With a career spanning more than five decades, Thomas Beecham was one of the most important and influential conductors in England during the first half of the 20th century. He had a tendency, when dissatisfied with the musical scene in a given locale, to just form a new orchestra. As such, Beecham was responsible for the founding of both the London Philharmonic Orchestra and the Royal Philharmonic Orchestra. Beecham also had a penchant for unearthing little-known compositions, or performing less common versions of works. This EMI reissue features one of his favorite works, Grieg's incidental music to Peer Gynt. Most listeners are no doubt familiar with one or both of the orchestra suites Grieg extracted from the 23 total numbers, but Beecham presents listeners with much more. In addition to the 10 selections from the two suites, Beecham includes two additional movements and includes the little-heard choral parts from "In the Hall of the Mountain King" and "Arabian Dance" as well as the solo soprano parts from "Solveig's Song" and "Solveig's Lullaby".
Grainger’s mastery of choral textures shines out of this wide-ranging collection of folk-song arrangements, each highly individual and memorable. Plus his friend Grieg’s finely scored religious settings. Superior performances by Stephen Layton and Polyphony.
English Delight is a tribute to the viola and English composers from across different eras and styles. From John Dowland to Jonathan Harvey, Adrien La Marca takes us on a journey through four centuries. Each composer influences the next, but each speaks their own different and sublime language.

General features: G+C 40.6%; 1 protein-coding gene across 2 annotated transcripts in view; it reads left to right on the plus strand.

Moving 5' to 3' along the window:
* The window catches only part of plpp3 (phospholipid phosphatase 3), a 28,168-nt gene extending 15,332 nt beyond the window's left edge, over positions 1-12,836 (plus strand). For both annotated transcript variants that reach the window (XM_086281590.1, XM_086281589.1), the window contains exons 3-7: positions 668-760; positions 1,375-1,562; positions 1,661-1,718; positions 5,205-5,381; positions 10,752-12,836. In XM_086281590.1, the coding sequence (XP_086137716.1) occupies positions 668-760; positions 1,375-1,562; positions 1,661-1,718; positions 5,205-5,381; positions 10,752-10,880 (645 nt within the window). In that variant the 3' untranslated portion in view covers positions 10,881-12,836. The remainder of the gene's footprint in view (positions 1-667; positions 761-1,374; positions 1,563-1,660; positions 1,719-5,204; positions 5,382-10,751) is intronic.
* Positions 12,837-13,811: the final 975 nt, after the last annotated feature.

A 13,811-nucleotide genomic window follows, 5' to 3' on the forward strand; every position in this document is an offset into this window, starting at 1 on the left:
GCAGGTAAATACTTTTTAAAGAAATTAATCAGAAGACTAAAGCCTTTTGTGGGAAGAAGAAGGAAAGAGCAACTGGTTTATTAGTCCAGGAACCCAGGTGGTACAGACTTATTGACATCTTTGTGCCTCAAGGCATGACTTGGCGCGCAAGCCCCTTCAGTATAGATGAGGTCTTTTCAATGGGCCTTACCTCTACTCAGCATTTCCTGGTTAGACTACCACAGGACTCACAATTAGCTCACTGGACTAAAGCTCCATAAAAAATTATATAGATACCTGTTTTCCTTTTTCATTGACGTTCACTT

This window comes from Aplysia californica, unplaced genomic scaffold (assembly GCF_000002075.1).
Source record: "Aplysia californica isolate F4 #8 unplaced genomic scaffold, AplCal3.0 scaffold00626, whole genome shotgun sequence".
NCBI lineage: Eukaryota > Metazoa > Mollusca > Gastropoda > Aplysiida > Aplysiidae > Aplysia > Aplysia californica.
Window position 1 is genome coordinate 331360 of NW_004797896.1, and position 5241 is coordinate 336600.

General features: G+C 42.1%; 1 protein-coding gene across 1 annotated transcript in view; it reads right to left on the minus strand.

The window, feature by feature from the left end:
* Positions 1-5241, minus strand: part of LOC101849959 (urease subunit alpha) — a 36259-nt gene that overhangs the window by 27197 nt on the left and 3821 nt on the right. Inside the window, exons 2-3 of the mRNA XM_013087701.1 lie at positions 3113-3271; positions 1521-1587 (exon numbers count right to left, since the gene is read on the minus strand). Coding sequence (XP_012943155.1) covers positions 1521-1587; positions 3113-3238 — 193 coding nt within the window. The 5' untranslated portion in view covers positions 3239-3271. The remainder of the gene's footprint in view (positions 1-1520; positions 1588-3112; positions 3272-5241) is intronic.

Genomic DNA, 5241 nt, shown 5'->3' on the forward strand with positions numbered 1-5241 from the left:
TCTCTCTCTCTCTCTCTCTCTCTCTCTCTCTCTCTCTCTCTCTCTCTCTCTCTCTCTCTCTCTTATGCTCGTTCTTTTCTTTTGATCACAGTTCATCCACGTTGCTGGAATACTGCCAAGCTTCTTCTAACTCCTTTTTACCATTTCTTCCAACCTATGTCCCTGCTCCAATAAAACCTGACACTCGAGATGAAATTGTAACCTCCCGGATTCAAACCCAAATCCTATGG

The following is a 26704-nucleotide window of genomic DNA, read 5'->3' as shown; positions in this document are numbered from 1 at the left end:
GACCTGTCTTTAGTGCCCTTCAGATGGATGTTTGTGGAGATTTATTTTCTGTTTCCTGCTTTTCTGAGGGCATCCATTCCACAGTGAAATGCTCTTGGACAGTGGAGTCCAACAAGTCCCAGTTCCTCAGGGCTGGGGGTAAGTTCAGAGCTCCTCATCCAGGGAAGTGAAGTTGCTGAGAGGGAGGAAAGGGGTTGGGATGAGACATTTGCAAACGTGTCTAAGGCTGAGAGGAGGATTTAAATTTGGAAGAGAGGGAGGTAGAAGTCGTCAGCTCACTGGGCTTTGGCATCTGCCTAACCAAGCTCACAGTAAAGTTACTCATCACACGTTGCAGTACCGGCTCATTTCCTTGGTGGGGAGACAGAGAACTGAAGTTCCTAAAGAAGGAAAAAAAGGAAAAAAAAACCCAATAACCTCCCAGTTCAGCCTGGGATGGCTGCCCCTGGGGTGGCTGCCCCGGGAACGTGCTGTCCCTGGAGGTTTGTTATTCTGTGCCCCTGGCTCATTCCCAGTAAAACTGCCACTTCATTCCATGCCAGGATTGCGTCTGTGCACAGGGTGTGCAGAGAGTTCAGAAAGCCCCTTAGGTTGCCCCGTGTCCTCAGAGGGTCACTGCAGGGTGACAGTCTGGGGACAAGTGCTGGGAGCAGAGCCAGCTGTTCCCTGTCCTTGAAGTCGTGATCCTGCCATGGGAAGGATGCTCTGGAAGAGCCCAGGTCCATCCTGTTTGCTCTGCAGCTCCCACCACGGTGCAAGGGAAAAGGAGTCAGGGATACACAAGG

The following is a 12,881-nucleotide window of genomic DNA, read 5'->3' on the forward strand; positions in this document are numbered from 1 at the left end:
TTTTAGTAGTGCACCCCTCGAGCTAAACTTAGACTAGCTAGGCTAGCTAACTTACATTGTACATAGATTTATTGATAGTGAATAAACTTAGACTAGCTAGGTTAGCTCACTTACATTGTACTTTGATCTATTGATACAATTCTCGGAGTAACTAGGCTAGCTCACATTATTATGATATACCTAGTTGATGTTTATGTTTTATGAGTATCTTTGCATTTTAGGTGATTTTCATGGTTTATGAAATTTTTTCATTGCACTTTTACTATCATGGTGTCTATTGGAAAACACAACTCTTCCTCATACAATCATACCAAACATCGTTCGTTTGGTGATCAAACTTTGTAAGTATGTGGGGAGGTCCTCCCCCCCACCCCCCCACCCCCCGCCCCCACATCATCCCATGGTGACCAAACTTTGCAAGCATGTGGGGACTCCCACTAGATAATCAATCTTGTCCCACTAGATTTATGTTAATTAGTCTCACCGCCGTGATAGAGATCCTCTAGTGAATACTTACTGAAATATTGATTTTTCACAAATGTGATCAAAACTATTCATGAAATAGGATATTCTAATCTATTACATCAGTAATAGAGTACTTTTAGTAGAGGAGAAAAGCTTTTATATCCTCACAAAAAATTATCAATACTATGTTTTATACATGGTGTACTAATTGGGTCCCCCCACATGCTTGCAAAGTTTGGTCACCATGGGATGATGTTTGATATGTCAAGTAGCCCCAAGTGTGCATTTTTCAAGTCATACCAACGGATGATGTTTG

Chick Corea and Nicolas Economou played concerts together at the Munich Summer Piano Festival in 1981 and 1982. They made just one joint recording: On Two Pianos.
“An absolute must for children young and old (Háry János)”– Grammophone
“The Psalmus Hungaricus receives a bright and forceful performance under Kertész, dramatically sung by tenor Lajos Kozma.”– Gramophone Classical Good CD Guide
"Committed and idiomatic performances recorded in three-dimensional sound. The highlights from the collection are the Suite, the sets of orchestral dances and the Peacock Variations – one of the finest sets ever written; but there is interest too in the rarer Concerto for Orchestra – earlier than Bartók’s and equally nationalistic – and the three-movement Symphony of 1961. – George Hall, BBC Music Magazine
"It’s marvellous to have Kertész’s brilliantly idiomatic performances of Kodály’s best-known works. Peter Ustinov’s narration of Háry János threads the whole together." – Jan Smaczny, BBC Music Magazine
"In Dorati's hands the passionate Andante [from the Symphony] is strong in gypsy feeling and the jolly, folk-dance finale is colourful and full of vitality." – Penguin Guide